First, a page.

I love my orchid sitting on my desk. Find beautiful orchids at a bargain price ($9.99 and under) at Ikea.

I love my orchid sitting on my desk.

  • If you keep your plants in plastic but then put them inside decorative, non-draining containers or have saucers underneath, avoid letting the water that has flowed through “puddle” and let the plant sit in it. This can cause root rot or accumulation of excess salts from fertilizers and kill your plants.
  • Avoid splashing water on African Violet (Saintpaulias) leaves. This will cause scarring on the leaves.
I need to give this violet some love. Water spots scars are evident and growth is uneven from not being turned in light.

I need to give this violet some love! Water spot scars are evident and growth is uneven from not being turned in light.

Terrariums are fun to assemble now when it’s not quite time to plant outdoors. They need a non-rubberized lidded jar, gravel, activated charcoal, soil and a few plants, and do best away from direct sunlight (such as on a dining table). Water about once every three months.

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Indoor plants need fertilizer, but not too often. Over-fertilization will burn roots. Plants need less in the winter when they don’t grow as much, and  low-light plants don’t require as much as those in sunnier areas. In the summer, once a month is good way to feed plants, when growth is at its peak. I prefer to use organic water-soluble fertilizer. I also sprinkle a bit of the vermi-compost from my indoor worm farm on top of my plants.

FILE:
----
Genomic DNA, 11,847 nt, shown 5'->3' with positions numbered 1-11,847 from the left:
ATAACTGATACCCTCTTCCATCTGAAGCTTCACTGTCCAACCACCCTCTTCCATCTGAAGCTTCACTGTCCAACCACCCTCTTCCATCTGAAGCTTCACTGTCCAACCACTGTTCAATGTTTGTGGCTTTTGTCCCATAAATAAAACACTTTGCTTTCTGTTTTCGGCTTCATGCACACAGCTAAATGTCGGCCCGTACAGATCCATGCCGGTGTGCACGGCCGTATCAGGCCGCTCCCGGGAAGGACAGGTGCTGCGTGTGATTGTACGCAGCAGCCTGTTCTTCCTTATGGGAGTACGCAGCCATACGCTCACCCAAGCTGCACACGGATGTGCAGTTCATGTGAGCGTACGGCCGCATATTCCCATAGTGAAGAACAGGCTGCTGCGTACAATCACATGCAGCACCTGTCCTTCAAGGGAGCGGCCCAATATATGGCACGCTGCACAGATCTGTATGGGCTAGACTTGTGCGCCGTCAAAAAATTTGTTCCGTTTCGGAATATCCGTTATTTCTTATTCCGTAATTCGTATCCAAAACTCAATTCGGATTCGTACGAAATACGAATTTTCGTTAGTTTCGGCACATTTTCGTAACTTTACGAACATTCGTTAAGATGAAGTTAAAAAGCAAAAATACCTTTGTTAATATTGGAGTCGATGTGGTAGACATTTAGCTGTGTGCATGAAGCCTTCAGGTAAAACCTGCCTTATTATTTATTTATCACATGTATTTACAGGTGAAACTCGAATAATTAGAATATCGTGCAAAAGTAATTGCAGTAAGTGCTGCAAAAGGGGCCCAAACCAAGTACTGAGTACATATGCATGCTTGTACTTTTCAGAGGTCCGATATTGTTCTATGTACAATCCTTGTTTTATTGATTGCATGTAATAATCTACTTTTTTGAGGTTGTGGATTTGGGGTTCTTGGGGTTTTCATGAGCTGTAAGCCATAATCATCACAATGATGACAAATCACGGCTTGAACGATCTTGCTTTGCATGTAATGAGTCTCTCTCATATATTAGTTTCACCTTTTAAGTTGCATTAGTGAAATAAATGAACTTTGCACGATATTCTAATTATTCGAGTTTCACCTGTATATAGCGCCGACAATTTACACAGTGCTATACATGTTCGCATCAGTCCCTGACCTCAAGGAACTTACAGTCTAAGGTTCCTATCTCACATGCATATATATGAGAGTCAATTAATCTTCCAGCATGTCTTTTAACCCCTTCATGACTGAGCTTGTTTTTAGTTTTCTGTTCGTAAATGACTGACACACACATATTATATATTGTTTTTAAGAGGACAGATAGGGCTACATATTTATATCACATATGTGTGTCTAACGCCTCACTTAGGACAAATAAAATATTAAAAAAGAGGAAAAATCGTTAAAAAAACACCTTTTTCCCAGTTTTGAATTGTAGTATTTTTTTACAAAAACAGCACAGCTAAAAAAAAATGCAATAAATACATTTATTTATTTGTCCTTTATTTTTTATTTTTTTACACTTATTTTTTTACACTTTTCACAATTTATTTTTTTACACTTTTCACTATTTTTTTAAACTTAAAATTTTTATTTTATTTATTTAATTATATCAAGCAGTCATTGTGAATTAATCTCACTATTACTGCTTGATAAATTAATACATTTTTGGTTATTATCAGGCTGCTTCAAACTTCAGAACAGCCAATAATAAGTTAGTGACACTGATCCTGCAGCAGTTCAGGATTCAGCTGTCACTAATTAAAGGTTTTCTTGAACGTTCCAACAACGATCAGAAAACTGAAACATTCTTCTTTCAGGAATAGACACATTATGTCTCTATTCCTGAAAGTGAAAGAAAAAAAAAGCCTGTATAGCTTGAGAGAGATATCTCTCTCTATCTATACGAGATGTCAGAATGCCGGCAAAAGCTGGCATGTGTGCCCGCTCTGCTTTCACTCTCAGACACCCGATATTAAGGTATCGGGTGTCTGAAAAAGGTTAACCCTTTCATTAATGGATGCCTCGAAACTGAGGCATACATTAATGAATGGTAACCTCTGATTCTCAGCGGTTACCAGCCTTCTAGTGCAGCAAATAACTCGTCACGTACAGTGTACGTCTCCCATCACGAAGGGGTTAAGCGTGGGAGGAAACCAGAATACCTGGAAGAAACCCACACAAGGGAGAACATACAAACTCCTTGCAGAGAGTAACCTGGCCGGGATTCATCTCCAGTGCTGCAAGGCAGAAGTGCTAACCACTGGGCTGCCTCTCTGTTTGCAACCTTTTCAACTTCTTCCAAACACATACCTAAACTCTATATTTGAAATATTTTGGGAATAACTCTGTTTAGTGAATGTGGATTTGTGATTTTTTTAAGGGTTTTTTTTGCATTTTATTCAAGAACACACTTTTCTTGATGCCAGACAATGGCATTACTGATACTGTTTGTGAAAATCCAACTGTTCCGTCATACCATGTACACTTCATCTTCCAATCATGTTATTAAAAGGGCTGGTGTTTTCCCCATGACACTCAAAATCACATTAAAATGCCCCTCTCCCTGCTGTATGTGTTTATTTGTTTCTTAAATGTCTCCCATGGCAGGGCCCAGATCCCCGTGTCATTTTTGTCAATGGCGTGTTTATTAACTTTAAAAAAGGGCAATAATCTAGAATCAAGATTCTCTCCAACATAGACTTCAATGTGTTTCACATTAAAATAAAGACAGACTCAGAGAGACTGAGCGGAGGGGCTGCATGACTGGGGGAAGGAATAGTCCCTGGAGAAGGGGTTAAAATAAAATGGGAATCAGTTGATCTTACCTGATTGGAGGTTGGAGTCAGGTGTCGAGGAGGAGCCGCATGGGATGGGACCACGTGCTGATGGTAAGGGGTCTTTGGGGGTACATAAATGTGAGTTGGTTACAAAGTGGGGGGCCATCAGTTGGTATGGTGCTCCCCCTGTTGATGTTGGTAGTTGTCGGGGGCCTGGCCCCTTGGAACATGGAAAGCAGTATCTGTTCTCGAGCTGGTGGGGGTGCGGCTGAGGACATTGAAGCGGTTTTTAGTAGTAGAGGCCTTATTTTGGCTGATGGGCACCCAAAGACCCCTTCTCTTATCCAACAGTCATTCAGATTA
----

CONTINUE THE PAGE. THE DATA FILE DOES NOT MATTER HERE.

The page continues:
Vermicompost

Vermi-compost

To learn how to make your own worm bin, click here: http://www.farmgirlbloggers.com/6657#more-6657.

In addition to being beautiful and mood-lifting decor, plants filter inside air, converting carbon dioxide to oxygen, and absorbing pollutants such as formaldehyde (often emitted by furniture and carpets) and other harmful gases. The best houseplants for absorbing bad pollutants include spider plant (Chlorophytum comosum),  philodendron (Philodendron)  English Ivy (Hedera helix), Pothos (Epipremnum aureum), and Dragon Tree (Dracaena), all of which are commonly found. When shopping for houseplants, just because it’s in a store doesn’t mean it’s healthy – watch for smelly roots, yellowing leaves, over-dry soil, and infestations.

Houseplants don’t have to cost a lot. I have found stunning orchids for $9.99 at Ikea, and a five-foot tall palm at Walmart on clearance for $10!

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Every week, our forecast looks better. Warmer weather will be here soon…